|Publication number||US7983176 B2|
|Application number||US 11/228,134|
|Publication date||Jul 19, 2011|
|Priority date||Sep 16, 2005|
|Also published as||US20070064678|
|Publication number||11228134, 228134, US 7983176 B2, US 7983176B2, US-B2-7983176, US7983176 B2, US7983176B2|
|Inventors||Zesen Chen, Peter Chou, Sean Chen, Yongdong Zhao|
|Original Assignee||At&T Intellectual Property I, Lp|
|Export Citation||BiBTeX, EndNote, RefMan|
|Patent Citations (16), Referenced by (2), Classifications (15), Legal Events (3)|
|External Links: USPTO, USPTO Assignment, Espacenet|
The present disclosure relates generally to monitoring systems, and more specifically to a method and system for monitoring communications of an individual in a packet network.
The Communications Assistance for Law Enforcement Act sets forth rules by which telecommunications providers can be asked to assist law enforcement agencies in surveillance activities. The autonomous routing nature of packet networks can at anytime interrupt a wiretap established on a specific individual.
A need therefore arises for a method and system for monitoring communications of an individual in a packet network.
The packet network 101 includes network elements 106 which can be embodied as switches and/or routers. Switches can be represented as an Asynchronous Transfer Mode (ATM) switches, while routers can be represented by frame relay routers, Multi-Protocol Label Switching (MPLS) routers, or combinations thereof. The packet network 101 can provide Internet services to customers 108 such as data, voice, and/or video. With broadband communication services, customers 108 of the packet network 101 can intercommunicate with each other utilizing, for example, VoIP (Voice over Internet communications, and/or receive entertainment and network media by way of IPTV (Internet Protocol Television). The packet network 101 can also interface with cellular telephony, and other known and communication networks to provide its customers expansive communications services.
The controller 102 can utilize common computing technology such as a desktop computer, or a scalable server. The memory 104 comprises mass storage media such as a high capacity disk drive that can be used by the controller 102 for managing one or more databases in accordance with the present disclosure. The network monitor 100 can also use applications such as a CRM (Customer Relations Management) for managing customer account information.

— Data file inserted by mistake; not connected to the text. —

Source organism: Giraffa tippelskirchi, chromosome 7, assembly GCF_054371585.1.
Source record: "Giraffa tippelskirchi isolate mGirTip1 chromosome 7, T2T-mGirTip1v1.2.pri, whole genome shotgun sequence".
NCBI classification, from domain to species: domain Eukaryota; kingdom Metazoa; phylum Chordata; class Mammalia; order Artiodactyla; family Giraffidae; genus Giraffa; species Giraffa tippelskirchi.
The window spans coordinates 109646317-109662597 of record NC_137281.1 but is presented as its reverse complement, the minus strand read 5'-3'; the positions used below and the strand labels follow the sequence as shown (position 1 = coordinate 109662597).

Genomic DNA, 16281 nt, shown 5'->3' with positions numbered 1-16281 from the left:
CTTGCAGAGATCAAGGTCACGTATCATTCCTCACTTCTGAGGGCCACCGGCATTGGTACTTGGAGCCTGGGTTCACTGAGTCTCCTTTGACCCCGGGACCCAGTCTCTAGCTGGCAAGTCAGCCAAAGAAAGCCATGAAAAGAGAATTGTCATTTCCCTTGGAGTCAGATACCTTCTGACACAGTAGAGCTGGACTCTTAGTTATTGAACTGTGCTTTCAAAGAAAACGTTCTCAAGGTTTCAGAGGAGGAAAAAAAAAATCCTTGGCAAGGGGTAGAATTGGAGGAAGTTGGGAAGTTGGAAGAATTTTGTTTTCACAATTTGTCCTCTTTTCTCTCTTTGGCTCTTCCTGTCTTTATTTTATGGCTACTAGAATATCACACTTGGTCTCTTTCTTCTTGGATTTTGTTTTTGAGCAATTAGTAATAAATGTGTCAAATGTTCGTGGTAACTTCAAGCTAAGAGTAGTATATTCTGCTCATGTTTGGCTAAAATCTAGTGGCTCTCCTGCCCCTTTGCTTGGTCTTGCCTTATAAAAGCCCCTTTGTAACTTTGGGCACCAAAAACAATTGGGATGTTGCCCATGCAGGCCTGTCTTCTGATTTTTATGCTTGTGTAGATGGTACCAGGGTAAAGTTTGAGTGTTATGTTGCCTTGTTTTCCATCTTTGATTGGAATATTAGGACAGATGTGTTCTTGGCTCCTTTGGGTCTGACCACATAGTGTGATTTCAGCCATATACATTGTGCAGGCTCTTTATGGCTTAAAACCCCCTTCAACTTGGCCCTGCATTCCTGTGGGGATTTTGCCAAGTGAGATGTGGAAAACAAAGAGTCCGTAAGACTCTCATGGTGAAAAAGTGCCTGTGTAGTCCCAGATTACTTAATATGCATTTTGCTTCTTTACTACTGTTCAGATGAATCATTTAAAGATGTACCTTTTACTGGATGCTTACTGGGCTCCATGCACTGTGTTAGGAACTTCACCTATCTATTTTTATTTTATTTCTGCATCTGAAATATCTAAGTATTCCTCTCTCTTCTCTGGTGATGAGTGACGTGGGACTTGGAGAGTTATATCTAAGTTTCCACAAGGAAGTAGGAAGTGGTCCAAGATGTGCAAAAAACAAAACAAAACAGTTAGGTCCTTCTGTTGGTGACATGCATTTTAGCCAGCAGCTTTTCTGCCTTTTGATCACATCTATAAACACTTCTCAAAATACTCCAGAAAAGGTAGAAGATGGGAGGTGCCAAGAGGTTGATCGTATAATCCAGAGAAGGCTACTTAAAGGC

By way of the communications interface 110, the network monitor 100 can access independently operated remote systems such as a network management system (NMS) 120 that can monitor and manage the network elements 106 of the packet network 101. The network monitor 100 can also interface to a Law Enforcement Agency System (LEAS) 110 managed by a law enforcement agency such as the FBI, NSA, CIA, and so on. The LEAS 110 can utilize a computing system capable of monitoring communications between individuals 108 in the packet network 101. Alternatively, the LEAS 110 can be directly linked to the network monitor 100 to prevent tampering with the interface between the network monitor 100 and the LEAS 110. It will be appreciated that the LEAS 110 and NMS 120 can be in whole or in part an integral part of the network monitor 100.
Typically, in packet networks such as shown in
In a first embodiment, network elements 106 embodied, for example, as ATM switches, can be programmed in step 208 to submit packets to the network monitor 100 describing the change to the group of PVCs. Said change can be, for example, a simple notice indicating that the PVC mapping of individual has changed, or a more complete notice describing the new mapping of the PVCs associated with the individual being monitored. In the latter case, the new mapping can be originated by the NMS 120 (having an overall network view of routing updates) which conveys the information to one or more of the network elements 106 for redirection to the network monitor 100. The routing update can be carried in packets that can conform to, for example, an Operations Administration and Maintenance (OAM) protocol.